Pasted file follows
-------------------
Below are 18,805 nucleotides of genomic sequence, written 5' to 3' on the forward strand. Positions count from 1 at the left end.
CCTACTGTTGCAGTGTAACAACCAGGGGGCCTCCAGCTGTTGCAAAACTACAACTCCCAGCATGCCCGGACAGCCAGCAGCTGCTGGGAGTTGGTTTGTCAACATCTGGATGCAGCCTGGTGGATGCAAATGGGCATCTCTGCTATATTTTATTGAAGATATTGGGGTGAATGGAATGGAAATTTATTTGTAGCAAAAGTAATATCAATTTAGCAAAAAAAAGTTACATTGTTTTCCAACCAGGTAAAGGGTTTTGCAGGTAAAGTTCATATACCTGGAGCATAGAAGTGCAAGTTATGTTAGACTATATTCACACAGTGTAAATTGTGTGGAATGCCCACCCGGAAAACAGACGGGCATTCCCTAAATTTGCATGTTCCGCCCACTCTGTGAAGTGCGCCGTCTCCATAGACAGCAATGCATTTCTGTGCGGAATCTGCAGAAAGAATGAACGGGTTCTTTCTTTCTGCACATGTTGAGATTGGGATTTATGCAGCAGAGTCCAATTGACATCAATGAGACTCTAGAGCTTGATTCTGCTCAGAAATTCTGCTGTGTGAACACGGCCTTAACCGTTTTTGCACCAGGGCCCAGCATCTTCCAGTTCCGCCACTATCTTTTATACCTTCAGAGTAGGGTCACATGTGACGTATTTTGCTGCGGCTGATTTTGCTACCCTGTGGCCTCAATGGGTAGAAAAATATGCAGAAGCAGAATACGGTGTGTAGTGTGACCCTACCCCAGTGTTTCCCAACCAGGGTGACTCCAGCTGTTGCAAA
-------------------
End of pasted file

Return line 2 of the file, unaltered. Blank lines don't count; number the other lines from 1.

CCTACTGTTGCAGTGTAACAACCAGGGGGCCTCCAGCTGTTGCAAAACTACAACTCCCAGCATGCCCGGACAGCCAGCAGCTGCTGGGAGTTGGTTTGTCAACATCTGGATGCAGCCTGGTGGATGCAAATGGGCATCTCTGCTATATTTTATTGAAGATATTGGGGTGAATGGAATGGAAATTTATTTGTAGCAAAAGTAATATCAATTTAGCAAAAAAAAGTTACATTGTTTTCCAACCAGGTAAAGGGTTTTGCAGGTAAAGTTCATATACCTGGAGCATAGAAGTGCAAGTTATGTTAGACTATATTCACACAGTGTAAATTGTGTGGAATGCCCACCCGGAAAACAGACGGGCATTCCCTAAATTTGCATGTTCCGCCCACTCTGTGAAGTGCGCCGTCTCCATAGACAGCAATGCATTTCTGTGCGGAATCTGCAGAAAGAATGAACGGGTTCTTTCTTTCTGCACATGTTGAGATTGGGATTTATGCAGCAGAGTCCAATTGACATCAATGAGACTCTAGAGCTTGATTCTGCTCAGAAATTCTGCTGTGTGAACACGGCCTTAACCGTTTTTGCACCAGGGCCCAGCATCTTCCAGTTCCGCCACTATCTTTTATACCTTCAGAGTAGGGTCACATGTGACGTATTTTGCTGCGGCTGATTTTGCTACCCTGTGGCCTCAATGGGTAGAAAAATATGCAGAAGCAGAATACGGTGTGTAGTGTGACCCTACCCCAGTGTTTCCCAACCAGGGTGACTCCAGCTGTTGCAAA